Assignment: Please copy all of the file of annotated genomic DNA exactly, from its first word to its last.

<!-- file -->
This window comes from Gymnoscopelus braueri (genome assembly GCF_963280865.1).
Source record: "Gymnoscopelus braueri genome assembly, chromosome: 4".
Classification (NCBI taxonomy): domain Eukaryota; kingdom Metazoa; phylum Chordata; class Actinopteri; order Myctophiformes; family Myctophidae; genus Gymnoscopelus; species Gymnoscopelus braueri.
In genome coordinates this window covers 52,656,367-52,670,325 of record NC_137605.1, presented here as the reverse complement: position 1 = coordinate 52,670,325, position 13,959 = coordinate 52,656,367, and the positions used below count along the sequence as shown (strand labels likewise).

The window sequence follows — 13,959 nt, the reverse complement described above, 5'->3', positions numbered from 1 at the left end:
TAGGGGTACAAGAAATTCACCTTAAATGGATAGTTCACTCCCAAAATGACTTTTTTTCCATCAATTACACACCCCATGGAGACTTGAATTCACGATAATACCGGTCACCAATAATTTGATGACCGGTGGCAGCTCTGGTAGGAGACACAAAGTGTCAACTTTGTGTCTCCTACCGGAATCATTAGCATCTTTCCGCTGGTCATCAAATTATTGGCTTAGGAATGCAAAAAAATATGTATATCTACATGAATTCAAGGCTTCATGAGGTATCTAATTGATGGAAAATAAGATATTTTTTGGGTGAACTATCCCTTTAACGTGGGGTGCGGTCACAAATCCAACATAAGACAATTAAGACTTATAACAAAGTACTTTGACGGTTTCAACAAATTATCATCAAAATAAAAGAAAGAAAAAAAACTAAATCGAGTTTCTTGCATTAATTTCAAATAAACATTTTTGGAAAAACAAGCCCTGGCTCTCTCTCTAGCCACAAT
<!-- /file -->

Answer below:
This window comes from Gymnoscopelus braueri (genome assembly GCF_963280865.1).
Source record: "Gymnoscopelus braueri genome assembly, chromosome: 4".
Classification (NCBI taxonomy): domain Eukaryota; kingdom Metazoa; phylum Chordata; class Actinopteri; order Myctophiformes; family Myctophidae; genus Gymnoscopelus; species Gymnoscopelus braueri.
In genome coordinates this window covers 52,656,367-52,670,325 of record NC_137605.1, presented here as the reverse complement: position 1 = coordinate 52,670,325, position 13,959 = coordinate 52,656,367, and the positions used below count along the sequence as shown (strand labels likewise).

The window sequence follows — 13,959 nt, the reverse complement described above, 5'->3', positions numbered from 1 at the left end:
TAGGGGTACAAGAAATTCACCTTAAATGGATAGTTCACTCCCAAAATGACTTTTTTTCCATCAATTACACACCCCATGGAGACTTGAATTCACGATAATACCGGTCACCAATAATTTGATGACCGGTGGCAGCTCTGGTAGGAGACACAAAGTGTCAACTTTGTGTCTCCTACCGGAATCATTAGCATCTTTCCGCTGGTCATCAAATTATTGGCTTAGGAATGCAAAAAAATATGTATATCTACATGAATTCAAGGCTTCATGAGGTATCTAATTGATGGAAAATAAGATATTTTTTGGGTGAACTATCCCTTTAACGTGGGGTGCGGTCACAAATCCAACATAAGACAATTAAGACTTATAACAAAGTACTTTGACGGTTTCAACAAATTATCATCAAAATAAAAGAAAGAAAAAAAACTAAATCGAGTTTCTTGCATTAATTTCAAATAAACATTTTTGGAAAAACAAGCCCTGGCTCTCTCTCTAGCCACAAT